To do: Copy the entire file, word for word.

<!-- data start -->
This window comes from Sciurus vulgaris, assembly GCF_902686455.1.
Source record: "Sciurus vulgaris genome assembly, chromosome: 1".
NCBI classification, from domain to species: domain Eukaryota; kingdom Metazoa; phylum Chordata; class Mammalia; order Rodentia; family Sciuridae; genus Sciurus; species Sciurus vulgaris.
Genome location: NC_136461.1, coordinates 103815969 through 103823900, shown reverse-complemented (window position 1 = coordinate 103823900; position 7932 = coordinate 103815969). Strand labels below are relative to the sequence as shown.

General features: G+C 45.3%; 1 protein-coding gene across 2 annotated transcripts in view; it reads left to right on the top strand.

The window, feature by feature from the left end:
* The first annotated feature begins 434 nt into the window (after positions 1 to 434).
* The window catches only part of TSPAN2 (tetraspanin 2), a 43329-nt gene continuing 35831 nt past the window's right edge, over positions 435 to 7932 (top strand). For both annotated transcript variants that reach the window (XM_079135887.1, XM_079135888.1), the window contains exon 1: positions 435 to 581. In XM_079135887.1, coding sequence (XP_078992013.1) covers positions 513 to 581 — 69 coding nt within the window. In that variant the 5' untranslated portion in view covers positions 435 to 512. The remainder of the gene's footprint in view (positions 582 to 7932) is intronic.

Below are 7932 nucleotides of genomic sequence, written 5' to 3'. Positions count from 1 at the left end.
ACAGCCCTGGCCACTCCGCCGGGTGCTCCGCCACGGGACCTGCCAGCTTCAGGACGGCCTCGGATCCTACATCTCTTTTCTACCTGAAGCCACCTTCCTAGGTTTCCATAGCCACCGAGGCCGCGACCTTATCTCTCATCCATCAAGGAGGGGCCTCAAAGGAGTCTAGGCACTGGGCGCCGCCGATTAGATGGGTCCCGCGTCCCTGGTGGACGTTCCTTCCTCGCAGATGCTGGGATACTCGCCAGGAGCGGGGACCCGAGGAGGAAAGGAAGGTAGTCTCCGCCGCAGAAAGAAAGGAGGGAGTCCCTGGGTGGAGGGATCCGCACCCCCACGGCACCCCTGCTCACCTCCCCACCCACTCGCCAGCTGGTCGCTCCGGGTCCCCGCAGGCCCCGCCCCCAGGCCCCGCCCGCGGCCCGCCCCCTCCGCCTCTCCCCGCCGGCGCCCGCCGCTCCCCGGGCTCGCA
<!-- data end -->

This window comes from Sciurus vulgaris, assembly GCF_902686455.1.
Source record: "Sciurus vulgaris genome assembly, chromosome: 1".
NCBI classification, from domain to species: domain Eukaryota; kingdom Metazoa; phylum Chordata; class Mammalia; order Rodentia; family Sciuridae; genus Sciurus; species Sciurus vulgaris.
Genome location: NC_136461.1, coordinates 103815969 through 103823900, shown reverse-complemented (window position 1 = coordinate 103823900; position 7932 = coordinate 103815969). Strand labels below are relative to the sequence as shown.

General features: G+C 45.3%; 1 protein-coding gene across 2 annotated transcripts in view; it reads left to right on the top strand.

The window, feature by feature from the left end:
* The first annotated feature begins 434 nt into the window (after positions 1 to 434).
* The window catches only part of TSPAN2 (tetraspanin 2), a 43329-nt gene continuing 35831 nt past the window's right edge, over positions 435 to 7932 (top strand). For both annotated transcript variants that reach the window (XM_079135887.1, XM_079135888.1), the window contains exon 1: positions 435 to 581. In XM_079135887.1, coding sequence (XP_078992013.1) covers positions 513 to 581 — 69 coding nt within the window. In that variant the 5' untranslated portion in view covers positions 435 to 512. The remainder of the gene's footprint in view (positions 582 to 7932) is intronic.

Below are 7932 nucleotides of genomic sequence, written 5' to 3'. Positions count from 1 at the left end.
ACAGCCCTGGCCACTCCGCCGGGTGCTCCGCCACGGGACCTGCCAGCTTCAGGACGGCCTCGGATCCTACATCTCTTTTCTACCTGAAGCCACCTTCCTAGGTTTCCATAGCCACCGAGGCCGCGACCTTATCTCTCATCCATCAAGGAGGGGCCTCAAAGGAGTCTAGGCACTGGGCGCCGCCGATTAGATGGGTCCCGCGTCCCTGGTGGACGTTCCTTCCTCGCAGATGCTGGGATACTCGCCAGGAGCGGGGACCCGAGGAGGAAAGGAAGGTAGTCTCCGCCGCAGAAAGAAAGGAGGGAGTCCCTGGGTGGAGGGATCCGCACCCCCACGGCACCCCTGCTCACCTCCCCACCCACTCGCCAGCTGGTCGCTCCGGGTCCCCGCAGGCCCCGCCCCCAGGCCCCGCCCGCGGCCCGCCCCCTCCGCCTCTCCCCGCCGGCGCCCGCCGCTCCCCGGGCTCGCA